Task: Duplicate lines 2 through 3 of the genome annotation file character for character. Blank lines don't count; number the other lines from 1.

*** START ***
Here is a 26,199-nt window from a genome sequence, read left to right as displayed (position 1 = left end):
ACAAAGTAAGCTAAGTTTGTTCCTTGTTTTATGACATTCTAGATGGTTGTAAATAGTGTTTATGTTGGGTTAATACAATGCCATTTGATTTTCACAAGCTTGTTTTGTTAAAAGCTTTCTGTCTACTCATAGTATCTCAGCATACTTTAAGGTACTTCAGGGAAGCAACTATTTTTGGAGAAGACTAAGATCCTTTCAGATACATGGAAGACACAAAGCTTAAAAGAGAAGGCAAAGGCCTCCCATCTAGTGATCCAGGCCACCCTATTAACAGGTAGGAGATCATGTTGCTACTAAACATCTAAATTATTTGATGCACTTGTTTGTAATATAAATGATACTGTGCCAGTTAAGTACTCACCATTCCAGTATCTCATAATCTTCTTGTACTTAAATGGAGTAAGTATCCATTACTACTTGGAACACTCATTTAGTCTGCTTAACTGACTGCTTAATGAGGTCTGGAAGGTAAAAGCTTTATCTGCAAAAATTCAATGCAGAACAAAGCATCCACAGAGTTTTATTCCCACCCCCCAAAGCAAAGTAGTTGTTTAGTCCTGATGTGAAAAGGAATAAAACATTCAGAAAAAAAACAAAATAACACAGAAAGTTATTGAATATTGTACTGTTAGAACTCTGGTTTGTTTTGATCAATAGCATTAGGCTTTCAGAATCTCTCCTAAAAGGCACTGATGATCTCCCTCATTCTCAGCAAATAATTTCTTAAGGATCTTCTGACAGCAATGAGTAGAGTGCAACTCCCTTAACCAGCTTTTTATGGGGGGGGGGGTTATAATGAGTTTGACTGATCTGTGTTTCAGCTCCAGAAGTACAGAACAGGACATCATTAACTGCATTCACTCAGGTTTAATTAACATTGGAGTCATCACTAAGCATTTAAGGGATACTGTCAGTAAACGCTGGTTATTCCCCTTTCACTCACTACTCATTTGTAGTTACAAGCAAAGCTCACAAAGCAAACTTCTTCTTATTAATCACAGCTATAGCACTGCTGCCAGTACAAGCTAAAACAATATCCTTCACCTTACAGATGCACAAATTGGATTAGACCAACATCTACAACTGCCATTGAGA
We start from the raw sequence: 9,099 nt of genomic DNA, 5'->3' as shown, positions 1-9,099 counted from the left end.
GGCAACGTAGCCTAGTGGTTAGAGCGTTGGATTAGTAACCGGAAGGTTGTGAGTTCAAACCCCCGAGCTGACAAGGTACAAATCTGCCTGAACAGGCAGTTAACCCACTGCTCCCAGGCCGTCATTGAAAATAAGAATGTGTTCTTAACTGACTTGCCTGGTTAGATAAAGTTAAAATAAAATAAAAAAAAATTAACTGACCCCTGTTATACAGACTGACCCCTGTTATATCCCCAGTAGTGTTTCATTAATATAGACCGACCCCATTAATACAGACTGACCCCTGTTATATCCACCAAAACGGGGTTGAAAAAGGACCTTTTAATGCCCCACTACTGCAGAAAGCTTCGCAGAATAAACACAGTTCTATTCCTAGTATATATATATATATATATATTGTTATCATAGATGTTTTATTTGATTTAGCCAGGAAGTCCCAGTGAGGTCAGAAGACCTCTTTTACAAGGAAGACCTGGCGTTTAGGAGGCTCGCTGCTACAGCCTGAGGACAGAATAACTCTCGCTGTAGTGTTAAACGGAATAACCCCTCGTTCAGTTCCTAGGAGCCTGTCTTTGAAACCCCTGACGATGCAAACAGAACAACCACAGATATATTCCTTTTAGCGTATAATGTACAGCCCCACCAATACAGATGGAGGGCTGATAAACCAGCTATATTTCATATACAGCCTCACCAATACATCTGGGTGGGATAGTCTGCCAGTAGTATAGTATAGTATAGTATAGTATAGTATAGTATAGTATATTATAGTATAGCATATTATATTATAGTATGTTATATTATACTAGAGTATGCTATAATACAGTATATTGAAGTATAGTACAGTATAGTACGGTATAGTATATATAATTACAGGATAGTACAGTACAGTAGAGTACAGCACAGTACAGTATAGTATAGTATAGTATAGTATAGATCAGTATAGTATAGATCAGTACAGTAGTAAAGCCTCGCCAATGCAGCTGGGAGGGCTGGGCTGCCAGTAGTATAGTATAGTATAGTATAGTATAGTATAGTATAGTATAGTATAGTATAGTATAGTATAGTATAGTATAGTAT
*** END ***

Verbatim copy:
ACAAAGTAAGCTAAGTTTGTTCCTTGTTTTATGACATTCTAGATGGTTGTAAATAGTGTTTATGTTGGGTTAATACAATGCCATTTGATTTTCACAAGCTTGTTTTGTTAAAAGCTTTCTGTCTACTCATAGTATCTCAGCATACTTTAAGGTACTTCAGGGAAGCAACTATTTTTGGAGAAGACTAAGATCCTTTCAGATACATGGAAGACACAAAGCTTAAAAGAGAAGGCAAAGGCCTCCCATCTAGTGATCCAGGCCACCCTATTAACAGGTAGGAGATCATGTTGCTACTAAACATCTAAATTATTTGATGCACTTGTTTGTAATATAAATGATACTGTGCCAGTTAAGTACTCACCATTCCAGTATCTCATAATCTTCTTGTACTTAAATGGAGTAAGTATCCATTACTACTTGGAACACTCATTTAGTCTGCTTAACTGACTGCTTAATGAGGTCTGGAAGGTAAAAGCTTTATCTGCAAAAATTCAATGCAGAACAAAGCATCCACAGAGTTTTATTCCCACCCCCCAAAGCAAAGTAGTTGTTTAGTCCTGATGTGAAAAGGAATAAAACATTCAGAAAAAAAACAAAATAACACAGAAAGTTATTGAATATTGTACTGTTAGAACTCTGGTTTGTTTTGATCAATAGCATTAGGCTTTCAGAATCTCTCCTAAAAGGCACTGATGATCTCCCTCATTCTCAGCAAATAATTTCTTAAGGATCTTCTGACAGCAATGAGTAGAGTGCAACTCCCTTAACCAGCTTTTTATGGGGGGGGGGGTTATAATGAGTTTGACTGATCTGTGTTTCAGCTCCAGAAGTACAGAACAGGACATCATTAACTGCATTCACTCAGGTTTAATTAACATTGGAGTCATCACTAAGCATTTAAGGGATACTGTCAGTAAACGCTGGTTATTCCCCTTTCACTCACTACTCATTTGTAGTTACAAGCAAAGCTCACAAAGCAAACTTCTTCTTATTAATCACAGCTATAGCACTGCTGCCAGTACAAGCTAAAACAATATCCTTCACCTTACAGATGCACAAATTGGATTAGACCAACATCTACAACTGCCATTGAGA
We start from the raw sequence: 9,099 nt of genomic DNA, 5'->3' as shown, positions 1-9,099 counted from the left end.